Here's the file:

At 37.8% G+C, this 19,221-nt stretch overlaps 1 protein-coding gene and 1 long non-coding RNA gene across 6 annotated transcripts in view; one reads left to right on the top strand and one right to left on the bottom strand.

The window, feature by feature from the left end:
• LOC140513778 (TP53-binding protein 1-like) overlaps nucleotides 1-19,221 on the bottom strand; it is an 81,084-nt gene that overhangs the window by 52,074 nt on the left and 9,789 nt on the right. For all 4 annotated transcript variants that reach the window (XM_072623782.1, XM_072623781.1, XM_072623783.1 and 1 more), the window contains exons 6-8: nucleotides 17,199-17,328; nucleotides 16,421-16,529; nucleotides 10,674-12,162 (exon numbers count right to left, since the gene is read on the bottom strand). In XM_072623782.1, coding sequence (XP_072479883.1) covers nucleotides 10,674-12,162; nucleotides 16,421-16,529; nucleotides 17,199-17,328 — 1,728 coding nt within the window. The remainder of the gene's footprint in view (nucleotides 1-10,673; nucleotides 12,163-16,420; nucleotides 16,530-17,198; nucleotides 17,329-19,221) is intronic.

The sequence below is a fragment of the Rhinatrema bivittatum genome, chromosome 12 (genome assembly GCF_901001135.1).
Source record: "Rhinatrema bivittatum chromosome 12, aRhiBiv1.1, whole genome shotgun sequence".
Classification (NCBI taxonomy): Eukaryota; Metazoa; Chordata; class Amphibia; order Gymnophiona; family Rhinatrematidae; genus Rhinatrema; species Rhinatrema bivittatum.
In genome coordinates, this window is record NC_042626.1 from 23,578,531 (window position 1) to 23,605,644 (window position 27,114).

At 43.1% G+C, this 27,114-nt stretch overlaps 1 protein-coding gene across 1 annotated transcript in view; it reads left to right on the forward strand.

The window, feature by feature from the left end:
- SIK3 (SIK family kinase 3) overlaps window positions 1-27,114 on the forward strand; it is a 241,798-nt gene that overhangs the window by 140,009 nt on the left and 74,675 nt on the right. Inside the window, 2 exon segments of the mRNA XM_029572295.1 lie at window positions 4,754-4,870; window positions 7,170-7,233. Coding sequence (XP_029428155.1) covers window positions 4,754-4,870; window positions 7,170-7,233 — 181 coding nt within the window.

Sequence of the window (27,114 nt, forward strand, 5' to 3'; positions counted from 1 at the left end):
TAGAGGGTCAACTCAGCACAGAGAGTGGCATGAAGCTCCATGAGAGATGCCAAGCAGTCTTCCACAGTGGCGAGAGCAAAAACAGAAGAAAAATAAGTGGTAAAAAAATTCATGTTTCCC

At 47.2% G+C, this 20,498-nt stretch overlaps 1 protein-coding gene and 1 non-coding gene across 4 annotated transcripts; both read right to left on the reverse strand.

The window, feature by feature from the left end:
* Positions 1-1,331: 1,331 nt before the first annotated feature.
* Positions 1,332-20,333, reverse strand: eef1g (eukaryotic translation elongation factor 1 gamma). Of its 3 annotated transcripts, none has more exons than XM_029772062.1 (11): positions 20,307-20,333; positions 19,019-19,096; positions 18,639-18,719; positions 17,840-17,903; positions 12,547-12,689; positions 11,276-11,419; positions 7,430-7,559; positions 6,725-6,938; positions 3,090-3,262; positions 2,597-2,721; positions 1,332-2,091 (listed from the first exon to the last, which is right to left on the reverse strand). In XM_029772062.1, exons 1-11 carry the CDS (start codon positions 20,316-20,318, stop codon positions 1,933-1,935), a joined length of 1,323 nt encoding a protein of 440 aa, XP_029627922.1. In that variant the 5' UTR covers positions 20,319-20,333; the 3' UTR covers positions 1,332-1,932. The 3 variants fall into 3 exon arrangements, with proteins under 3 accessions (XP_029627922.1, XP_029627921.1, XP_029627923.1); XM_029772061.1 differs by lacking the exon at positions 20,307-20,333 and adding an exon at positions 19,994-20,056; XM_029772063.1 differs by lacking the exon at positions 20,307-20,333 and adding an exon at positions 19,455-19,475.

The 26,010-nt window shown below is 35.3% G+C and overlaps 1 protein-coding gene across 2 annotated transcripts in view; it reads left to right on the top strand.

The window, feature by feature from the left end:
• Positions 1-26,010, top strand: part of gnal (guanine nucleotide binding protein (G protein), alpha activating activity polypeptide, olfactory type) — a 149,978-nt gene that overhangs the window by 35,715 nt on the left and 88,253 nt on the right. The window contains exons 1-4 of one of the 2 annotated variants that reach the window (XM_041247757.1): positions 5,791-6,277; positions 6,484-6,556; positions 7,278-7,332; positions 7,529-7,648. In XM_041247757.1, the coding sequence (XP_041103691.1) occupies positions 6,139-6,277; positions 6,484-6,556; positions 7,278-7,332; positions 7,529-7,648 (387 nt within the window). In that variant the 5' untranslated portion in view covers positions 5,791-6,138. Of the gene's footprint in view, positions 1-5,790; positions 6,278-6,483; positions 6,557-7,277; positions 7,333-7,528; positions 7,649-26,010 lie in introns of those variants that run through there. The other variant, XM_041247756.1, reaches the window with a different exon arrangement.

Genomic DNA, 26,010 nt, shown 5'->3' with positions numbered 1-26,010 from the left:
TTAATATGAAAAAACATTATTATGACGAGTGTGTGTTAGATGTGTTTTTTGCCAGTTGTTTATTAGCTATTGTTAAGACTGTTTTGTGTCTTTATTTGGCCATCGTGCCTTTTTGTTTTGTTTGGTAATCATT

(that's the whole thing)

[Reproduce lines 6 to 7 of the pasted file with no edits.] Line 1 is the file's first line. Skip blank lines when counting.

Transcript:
Classification (NCBI taxonomy): Eukaryota; Metazoa; Chordata; class Amphibia; order Gymnophiona; family Rhinatrematidae; genus Rhinatrema; species Rhinatrema bivittatum.
In genome coordinates, this window is record NC_042626.1 from 23,578,531 (window position 1) to 23,605,644 (window position 27,114).